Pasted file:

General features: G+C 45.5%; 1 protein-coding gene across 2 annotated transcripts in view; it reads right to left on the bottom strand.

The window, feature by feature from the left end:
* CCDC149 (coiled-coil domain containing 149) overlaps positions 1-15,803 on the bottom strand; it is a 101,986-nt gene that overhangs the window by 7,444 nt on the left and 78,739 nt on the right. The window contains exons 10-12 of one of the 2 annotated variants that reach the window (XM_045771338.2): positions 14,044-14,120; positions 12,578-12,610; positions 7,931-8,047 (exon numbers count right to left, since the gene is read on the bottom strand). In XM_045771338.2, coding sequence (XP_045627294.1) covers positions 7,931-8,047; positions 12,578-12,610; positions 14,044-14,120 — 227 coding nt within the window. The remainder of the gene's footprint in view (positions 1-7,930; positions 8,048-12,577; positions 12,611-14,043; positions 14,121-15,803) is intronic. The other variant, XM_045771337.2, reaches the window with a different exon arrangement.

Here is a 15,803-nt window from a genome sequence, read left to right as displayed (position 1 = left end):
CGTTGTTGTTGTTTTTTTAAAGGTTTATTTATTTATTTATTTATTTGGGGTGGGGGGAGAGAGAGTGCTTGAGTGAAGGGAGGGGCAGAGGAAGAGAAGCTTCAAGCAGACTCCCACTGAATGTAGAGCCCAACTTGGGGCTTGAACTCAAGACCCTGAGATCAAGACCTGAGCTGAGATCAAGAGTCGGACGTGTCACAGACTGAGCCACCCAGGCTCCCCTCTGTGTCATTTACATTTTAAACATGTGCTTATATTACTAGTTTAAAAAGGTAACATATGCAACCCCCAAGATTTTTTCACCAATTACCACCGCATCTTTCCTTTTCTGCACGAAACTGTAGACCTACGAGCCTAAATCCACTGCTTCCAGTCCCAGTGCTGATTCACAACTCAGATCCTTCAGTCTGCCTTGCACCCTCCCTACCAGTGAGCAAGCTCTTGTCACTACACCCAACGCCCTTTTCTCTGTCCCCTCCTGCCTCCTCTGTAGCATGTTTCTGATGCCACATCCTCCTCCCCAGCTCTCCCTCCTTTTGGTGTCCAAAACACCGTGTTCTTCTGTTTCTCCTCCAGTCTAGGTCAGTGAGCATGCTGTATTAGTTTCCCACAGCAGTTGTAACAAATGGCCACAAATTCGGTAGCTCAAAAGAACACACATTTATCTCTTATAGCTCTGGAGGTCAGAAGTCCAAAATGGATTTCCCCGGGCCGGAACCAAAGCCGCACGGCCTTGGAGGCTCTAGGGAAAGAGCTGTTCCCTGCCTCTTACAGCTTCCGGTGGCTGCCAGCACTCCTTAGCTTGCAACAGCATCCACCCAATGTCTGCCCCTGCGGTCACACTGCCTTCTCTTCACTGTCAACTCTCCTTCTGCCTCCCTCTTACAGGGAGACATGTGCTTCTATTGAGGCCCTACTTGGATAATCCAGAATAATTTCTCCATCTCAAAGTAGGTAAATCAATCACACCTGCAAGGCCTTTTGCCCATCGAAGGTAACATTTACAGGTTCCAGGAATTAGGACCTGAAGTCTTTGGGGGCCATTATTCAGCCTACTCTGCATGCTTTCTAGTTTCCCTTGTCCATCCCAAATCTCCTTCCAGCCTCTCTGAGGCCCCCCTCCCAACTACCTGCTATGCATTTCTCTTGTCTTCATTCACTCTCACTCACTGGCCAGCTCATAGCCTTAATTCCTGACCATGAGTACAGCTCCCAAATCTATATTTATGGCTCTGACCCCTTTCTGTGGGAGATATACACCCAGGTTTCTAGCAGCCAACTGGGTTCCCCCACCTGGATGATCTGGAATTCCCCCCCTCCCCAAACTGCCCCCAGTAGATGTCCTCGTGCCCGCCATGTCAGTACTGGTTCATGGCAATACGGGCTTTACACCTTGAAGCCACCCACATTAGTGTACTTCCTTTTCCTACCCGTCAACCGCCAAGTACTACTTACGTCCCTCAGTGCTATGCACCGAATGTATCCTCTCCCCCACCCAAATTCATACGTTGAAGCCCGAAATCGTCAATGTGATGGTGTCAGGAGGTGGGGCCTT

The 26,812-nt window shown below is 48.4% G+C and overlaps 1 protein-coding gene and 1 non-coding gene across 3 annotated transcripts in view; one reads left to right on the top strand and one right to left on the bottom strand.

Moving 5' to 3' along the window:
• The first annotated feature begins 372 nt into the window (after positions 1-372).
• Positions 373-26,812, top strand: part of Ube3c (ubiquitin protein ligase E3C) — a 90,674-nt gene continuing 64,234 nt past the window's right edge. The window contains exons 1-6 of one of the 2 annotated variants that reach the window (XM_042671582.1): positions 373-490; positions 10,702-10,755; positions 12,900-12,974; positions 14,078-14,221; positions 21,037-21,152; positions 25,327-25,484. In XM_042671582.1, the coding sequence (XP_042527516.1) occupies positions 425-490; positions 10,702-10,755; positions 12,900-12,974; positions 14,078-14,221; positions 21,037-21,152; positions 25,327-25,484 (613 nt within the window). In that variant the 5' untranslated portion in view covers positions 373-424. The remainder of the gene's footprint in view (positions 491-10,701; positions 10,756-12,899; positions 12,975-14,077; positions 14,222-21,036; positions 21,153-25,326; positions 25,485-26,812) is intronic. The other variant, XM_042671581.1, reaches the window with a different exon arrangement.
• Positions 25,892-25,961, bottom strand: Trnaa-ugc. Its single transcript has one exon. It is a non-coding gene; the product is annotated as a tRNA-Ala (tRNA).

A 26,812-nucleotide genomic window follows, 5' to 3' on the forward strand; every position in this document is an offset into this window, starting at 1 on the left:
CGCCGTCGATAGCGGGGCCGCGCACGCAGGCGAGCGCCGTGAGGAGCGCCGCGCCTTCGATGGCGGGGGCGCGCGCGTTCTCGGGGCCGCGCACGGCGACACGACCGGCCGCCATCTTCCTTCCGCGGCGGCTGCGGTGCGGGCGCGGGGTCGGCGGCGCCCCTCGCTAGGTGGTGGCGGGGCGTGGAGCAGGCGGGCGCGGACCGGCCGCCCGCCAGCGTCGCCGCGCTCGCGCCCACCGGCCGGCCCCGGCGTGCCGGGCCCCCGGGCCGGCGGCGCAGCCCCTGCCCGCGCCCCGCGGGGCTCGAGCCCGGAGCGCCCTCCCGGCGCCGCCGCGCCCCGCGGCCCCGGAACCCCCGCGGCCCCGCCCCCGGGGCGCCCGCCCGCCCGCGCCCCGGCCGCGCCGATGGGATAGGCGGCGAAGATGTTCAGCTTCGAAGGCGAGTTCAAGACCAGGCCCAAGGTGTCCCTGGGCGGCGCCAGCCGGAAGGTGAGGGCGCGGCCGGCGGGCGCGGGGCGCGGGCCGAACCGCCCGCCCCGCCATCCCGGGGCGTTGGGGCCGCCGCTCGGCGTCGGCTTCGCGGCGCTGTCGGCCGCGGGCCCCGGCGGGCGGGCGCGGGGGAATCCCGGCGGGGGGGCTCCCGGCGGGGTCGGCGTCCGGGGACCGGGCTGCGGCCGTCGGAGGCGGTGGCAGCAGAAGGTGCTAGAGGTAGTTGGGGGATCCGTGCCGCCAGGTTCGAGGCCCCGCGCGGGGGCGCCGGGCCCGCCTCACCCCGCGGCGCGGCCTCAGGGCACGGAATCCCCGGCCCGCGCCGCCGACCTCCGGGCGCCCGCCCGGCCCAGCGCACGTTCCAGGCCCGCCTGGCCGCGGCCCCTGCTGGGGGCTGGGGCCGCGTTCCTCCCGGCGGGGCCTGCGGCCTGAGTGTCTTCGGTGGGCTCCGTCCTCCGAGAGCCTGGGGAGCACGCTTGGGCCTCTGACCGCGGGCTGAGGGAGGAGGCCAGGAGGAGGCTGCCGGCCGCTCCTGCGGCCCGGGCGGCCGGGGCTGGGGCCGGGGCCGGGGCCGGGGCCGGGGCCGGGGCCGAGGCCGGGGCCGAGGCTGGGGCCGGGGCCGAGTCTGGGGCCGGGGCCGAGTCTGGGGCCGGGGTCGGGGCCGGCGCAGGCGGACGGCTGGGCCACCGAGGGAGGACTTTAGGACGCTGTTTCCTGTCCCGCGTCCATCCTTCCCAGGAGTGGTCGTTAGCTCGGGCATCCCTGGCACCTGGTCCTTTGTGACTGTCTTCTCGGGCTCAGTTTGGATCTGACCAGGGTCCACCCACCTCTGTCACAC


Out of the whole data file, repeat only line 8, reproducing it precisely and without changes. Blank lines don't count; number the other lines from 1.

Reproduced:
• The first annotated feature begins 372 nt into the window (after positions 1-372).